Journal article

Manganese import protects Salmonella enterica serovar Typhimurium against nitrosative stress

Shehla Yousuf, Joyce E Karlinsey, Stephanie L Neville, Christopher A McDevitt, Stephen J Libby, Ferric C Fang, Elaine R Frawley

Metallomics | ROYAL SOC CHEMISTRY | Published : 2020

Abstract

Nitric oxide (NO˙) is a radical molecule produced by mammalian phagocytic cells as part of the innate immune response to bacterial pathogens. It exerts its antimicrobial activity in part by impairing the function of metalloproteins, particularly those containing iron and zinc cofactors. The pathogenic Gram-negative bacterium Salmonella enterica serovar typhimurium undergoes dynamic changes in its cellular content of the four most common metal cofactors following exposure to NO˙ stress. Zinc, iron and magnesium all decrease in response to NO˙ while cellular manganese increases significantly. Manganese acquisition is driven primarily by increased expression of the mntH and sitABCD transporters..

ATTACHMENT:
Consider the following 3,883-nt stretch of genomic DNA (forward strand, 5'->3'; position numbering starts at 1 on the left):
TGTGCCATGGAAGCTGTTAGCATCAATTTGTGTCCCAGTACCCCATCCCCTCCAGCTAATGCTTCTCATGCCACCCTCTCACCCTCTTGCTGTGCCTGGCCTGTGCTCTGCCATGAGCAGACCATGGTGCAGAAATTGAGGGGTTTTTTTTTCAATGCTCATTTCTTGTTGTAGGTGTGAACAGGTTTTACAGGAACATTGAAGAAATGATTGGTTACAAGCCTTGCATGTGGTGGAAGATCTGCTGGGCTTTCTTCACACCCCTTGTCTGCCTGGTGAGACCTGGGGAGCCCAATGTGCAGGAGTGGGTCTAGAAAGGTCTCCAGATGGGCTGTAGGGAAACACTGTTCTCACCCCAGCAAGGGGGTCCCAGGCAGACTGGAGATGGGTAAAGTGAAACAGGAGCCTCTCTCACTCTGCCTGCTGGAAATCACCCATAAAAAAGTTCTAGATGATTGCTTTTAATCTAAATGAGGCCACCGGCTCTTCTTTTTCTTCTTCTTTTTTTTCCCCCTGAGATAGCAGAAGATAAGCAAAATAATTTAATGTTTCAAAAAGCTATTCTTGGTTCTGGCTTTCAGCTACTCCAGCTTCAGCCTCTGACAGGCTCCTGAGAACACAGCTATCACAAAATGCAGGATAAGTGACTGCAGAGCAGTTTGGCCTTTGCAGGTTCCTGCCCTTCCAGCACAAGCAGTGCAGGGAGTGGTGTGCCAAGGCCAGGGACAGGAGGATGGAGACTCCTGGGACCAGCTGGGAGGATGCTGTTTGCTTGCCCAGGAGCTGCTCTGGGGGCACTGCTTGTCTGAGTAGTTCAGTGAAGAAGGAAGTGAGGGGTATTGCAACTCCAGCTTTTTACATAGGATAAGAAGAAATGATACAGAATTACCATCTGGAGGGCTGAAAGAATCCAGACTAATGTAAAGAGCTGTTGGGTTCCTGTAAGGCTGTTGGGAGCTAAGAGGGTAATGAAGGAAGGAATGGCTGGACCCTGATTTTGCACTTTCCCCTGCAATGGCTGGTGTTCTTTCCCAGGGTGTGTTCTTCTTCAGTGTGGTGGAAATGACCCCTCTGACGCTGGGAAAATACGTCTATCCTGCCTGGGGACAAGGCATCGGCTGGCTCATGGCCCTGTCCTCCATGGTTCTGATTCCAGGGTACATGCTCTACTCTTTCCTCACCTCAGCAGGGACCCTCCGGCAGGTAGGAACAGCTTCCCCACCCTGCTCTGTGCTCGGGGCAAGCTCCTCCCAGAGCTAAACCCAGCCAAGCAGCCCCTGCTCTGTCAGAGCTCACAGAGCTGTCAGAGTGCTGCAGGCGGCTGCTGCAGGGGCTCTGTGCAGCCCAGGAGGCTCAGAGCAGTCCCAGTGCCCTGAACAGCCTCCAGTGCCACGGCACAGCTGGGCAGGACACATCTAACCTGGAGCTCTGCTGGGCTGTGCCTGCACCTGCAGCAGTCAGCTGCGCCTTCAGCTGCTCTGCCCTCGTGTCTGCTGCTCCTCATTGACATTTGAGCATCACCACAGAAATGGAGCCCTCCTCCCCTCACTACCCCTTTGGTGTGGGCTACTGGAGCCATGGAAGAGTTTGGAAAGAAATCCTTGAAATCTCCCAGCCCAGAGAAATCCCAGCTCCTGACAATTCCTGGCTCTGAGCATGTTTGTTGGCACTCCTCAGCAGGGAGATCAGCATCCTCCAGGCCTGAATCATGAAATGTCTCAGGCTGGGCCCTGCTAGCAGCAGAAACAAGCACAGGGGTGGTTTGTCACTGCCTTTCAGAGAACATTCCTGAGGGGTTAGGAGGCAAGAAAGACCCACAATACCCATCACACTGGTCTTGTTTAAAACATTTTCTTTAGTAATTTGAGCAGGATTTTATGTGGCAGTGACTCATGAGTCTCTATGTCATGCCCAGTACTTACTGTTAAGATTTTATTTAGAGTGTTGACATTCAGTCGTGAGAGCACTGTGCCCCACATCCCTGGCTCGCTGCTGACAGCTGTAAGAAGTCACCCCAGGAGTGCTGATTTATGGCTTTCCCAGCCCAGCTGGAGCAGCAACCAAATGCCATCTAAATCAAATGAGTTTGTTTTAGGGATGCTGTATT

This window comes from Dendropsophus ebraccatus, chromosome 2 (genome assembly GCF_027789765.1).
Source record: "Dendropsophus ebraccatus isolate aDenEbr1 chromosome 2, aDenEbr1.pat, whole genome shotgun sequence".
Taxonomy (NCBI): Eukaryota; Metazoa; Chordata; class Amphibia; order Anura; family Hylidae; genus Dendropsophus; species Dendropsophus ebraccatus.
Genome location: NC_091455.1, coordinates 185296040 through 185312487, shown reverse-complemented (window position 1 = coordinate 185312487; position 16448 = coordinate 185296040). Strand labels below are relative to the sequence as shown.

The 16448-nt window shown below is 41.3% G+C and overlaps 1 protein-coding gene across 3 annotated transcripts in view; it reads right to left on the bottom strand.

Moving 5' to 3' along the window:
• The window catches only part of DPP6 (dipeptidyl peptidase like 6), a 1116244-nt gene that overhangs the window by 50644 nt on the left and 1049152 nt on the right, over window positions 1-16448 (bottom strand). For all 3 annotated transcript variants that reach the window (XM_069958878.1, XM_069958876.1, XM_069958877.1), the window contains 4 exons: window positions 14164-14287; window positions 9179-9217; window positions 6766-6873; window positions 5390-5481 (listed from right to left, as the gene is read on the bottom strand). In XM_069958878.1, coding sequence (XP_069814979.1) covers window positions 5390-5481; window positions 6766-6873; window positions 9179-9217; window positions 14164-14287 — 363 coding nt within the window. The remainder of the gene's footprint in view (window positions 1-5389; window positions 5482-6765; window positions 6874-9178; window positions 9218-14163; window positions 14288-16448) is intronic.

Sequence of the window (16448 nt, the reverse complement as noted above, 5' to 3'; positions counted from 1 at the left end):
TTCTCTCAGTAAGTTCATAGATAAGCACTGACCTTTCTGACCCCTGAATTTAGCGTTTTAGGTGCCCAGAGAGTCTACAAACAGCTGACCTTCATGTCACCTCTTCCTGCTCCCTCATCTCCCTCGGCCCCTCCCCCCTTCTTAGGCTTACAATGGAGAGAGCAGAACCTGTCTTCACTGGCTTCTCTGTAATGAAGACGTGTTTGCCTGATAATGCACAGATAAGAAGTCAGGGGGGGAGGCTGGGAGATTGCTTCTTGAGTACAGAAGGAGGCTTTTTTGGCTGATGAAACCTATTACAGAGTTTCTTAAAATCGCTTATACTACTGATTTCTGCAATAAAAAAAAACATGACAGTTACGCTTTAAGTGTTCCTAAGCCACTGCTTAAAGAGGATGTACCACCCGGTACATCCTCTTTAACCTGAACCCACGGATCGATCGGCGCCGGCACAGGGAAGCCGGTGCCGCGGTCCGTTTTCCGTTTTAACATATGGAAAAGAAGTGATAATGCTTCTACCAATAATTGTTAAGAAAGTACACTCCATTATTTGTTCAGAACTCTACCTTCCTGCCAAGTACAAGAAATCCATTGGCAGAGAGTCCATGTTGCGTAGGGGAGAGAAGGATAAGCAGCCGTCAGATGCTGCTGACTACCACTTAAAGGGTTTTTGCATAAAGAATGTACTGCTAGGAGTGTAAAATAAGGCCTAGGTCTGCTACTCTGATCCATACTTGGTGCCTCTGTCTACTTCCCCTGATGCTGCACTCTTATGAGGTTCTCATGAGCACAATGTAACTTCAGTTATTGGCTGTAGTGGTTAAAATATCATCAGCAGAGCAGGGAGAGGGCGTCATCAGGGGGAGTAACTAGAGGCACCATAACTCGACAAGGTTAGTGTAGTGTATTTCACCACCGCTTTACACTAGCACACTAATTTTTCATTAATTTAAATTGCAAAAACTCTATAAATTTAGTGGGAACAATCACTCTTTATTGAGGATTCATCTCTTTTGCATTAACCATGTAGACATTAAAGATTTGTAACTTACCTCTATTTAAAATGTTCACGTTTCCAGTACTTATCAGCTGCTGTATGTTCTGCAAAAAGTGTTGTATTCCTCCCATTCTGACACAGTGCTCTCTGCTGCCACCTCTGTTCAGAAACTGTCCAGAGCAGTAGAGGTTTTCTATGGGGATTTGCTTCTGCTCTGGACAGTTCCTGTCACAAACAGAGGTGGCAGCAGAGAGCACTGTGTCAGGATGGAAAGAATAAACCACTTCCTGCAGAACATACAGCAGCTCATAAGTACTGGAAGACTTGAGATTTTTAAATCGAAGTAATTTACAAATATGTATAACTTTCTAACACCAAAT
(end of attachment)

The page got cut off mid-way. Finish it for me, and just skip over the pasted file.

View full abstract

Grants

Awarded by NIH


Awarded by NHMRC


Awarded by Australian Research Council


Funding Acknowledgements

We thank Ms. Sarah Hasty for technical assistance with ICP-MS sample preparation. S. Y. and E. R. F. were supported by startup funding from Rhodes College. J. E. K., S. J. L. and F. C. F. were supported by NIH AI112640 and AI118962. S. L. N. and C. A. M. were supported by NHMRC 1140554 and 1180826. S. L. N. was supported by NHMRC Early Career Research Fellowship 1142695. C. A. M. was supported by Australian Research Council Future Fellowship FT170100006.